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Bakersfield Quake Prompts City Officials to Issue Preparedness Reminder

Published on Monday, August 26, 2013 | 9:34 am
 

Pasadena’s Emergency Management Coordinator said that Sunday’s 4.2-magnitude earthquake in Bakersfield, Calif., should serve as a reminder that Pasadenans should be prepared at all times for the possibility of a serious earthquake.

“There is no excuse for complacency. It’s not a matter of ‘if’ but ‘when’ we will have an earthquake. Schools are starting and it’s important to ask about their disaster plans and supplies they have on hand,” said Emergency Management Coordinator Lisa Derderian. “Knowing communications, roads, utilities and transportation will be affected, discuss alternatives and make a family plan.”

The epicenter of the recent earthquake was outside of Bakersfield,  according to the U.S. Geological Survey. The quake was followed by a 3.6 magnitude aftershock, but no injuries or damages were reported.

Last week, a 6.2-magnitude earthquake also shook Acapulco, Mexico causing damages to some of its buildings and structures.

The Fire Department has given Pasadenans several reminders on earthquake preparedness through a statement posted in its website. During an earthquake, the Department said it is important to find “safe places” in each room of one’s house, school or work place wherein one can stay safe.

“A safe place could be under a sturdy table or desk or against an interior wall away from windows, bookcases, or tall furniture that could fall on you. The shorter the distance to move to safety, the less likely you will be injured,” the statement said. “Injury statistics show that people moving as little as 10 feet during an earthquake’s shaking are most likely to be injured.”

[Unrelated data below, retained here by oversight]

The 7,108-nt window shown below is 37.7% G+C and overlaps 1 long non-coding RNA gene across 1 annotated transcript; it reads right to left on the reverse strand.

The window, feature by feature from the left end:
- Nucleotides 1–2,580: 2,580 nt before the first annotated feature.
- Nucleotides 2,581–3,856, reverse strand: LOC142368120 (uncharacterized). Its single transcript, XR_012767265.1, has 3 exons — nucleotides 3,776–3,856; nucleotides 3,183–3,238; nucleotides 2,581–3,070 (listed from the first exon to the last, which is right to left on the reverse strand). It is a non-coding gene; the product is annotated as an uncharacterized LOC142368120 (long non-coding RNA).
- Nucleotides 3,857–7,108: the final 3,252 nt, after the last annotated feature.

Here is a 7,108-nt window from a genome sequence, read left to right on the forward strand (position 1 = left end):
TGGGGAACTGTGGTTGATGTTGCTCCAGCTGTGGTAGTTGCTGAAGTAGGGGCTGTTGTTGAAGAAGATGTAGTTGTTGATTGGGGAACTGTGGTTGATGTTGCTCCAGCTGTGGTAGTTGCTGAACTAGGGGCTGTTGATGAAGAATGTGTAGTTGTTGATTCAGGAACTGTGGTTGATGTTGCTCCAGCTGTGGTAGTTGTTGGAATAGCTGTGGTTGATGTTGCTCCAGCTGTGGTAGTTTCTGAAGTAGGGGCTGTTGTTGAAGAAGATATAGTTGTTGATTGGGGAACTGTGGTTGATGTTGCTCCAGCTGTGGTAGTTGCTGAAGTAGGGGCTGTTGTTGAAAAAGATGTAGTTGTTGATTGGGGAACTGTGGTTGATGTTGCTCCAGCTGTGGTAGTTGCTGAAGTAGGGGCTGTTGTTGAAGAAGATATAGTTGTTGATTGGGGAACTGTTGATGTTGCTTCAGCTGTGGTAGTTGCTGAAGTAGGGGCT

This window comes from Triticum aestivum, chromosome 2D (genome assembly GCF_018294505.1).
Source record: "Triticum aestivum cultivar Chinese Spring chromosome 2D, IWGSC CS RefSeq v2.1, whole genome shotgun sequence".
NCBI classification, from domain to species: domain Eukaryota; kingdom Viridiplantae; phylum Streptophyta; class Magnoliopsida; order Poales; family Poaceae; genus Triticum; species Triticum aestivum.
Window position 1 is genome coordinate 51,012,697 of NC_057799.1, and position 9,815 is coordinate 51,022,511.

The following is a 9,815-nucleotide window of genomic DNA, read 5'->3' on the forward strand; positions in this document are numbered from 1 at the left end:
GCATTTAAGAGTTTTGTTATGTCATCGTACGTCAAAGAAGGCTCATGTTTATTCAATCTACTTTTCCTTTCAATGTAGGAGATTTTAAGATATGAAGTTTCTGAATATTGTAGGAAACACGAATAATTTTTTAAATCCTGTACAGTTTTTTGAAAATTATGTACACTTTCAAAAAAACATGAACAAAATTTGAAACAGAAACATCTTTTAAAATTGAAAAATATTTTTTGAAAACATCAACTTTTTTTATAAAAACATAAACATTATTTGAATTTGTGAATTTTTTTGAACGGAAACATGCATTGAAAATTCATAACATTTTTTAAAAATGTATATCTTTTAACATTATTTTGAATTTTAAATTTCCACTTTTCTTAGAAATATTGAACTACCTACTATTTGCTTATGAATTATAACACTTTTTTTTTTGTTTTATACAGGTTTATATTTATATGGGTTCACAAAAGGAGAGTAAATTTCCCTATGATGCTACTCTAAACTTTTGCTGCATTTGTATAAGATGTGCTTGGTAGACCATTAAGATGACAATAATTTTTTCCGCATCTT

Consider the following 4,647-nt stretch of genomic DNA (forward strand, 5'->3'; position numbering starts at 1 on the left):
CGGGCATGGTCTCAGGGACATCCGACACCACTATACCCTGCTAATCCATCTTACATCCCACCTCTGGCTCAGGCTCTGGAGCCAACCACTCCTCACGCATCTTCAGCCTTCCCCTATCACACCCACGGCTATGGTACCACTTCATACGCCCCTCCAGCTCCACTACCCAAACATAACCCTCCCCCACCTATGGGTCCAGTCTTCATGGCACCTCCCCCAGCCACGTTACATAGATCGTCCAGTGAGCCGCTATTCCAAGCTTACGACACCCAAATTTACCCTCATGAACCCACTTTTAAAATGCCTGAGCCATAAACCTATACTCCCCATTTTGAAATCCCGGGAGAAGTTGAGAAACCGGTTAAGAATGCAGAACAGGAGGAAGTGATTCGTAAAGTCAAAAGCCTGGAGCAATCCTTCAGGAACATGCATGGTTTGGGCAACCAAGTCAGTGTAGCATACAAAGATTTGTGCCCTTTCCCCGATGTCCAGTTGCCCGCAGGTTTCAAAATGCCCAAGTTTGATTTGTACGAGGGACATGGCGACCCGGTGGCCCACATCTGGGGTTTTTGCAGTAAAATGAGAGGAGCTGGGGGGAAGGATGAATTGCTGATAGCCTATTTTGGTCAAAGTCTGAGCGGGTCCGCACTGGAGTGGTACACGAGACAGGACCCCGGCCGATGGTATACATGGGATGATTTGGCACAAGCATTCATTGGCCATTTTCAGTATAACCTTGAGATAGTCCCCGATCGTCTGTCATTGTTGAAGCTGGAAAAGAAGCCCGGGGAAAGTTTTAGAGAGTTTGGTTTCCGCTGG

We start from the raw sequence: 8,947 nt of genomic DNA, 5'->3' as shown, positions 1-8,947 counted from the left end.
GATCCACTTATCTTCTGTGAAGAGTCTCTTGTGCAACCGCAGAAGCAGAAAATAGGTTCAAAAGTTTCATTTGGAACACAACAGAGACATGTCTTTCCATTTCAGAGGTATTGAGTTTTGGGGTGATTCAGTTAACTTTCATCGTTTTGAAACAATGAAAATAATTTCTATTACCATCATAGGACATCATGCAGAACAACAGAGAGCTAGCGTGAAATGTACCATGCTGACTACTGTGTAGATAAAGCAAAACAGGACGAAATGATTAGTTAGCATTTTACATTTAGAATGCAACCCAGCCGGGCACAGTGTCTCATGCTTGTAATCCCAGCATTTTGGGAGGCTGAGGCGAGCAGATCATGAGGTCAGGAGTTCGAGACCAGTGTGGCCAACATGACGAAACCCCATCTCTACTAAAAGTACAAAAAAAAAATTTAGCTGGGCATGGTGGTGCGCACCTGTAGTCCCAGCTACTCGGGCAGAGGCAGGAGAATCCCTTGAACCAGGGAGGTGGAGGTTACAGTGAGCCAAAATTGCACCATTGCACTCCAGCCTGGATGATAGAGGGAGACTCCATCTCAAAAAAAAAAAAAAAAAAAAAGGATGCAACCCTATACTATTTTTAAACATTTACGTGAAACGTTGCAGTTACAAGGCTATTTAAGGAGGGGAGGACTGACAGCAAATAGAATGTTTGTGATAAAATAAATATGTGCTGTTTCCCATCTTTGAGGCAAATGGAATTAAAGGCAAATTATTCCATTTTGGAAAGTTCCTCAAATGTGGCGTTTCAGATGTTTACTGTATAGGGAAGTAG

Once in a safe place, the Department said the person must wait until the shaking stops, and then check if he or she is hurt.

“You will be better able to help others if you take care of yourself first, then check the people around you. Move carefully and watch out for things that have fallen or broken, creating hazards. Be ready for additional earthquakes called ‘aftershocks,'” the statement said.

If the affected person is outside a building, the Fire Department said it is better to stay outside, but move away from buildings, trees, streetlights, and power lines.

The Department reminded that several things must still be done even after the quake stops: Be on the lookout for fires, use the stairs and not the elevator when one must leave a building, expect after shocks, and watch out for fallen power lines.

Pasadena residents must also be prepared even before the quake starts by having first aid training and earthquake plans and by securing items that might fall including televisions, books and computers, the Department said.

There was a total of 104 earthquakes recorded in Pasadena in the past year, according to Earthquaketrack.com. For more information on the Fire Department’s earthquake safety reminders, visit http://www.cityofpasadena.net/Fire/Earthquake_Preparedness/.

For information on how to build a disaster kit, make a family plan and to get trained, contact (626) 744-7276.

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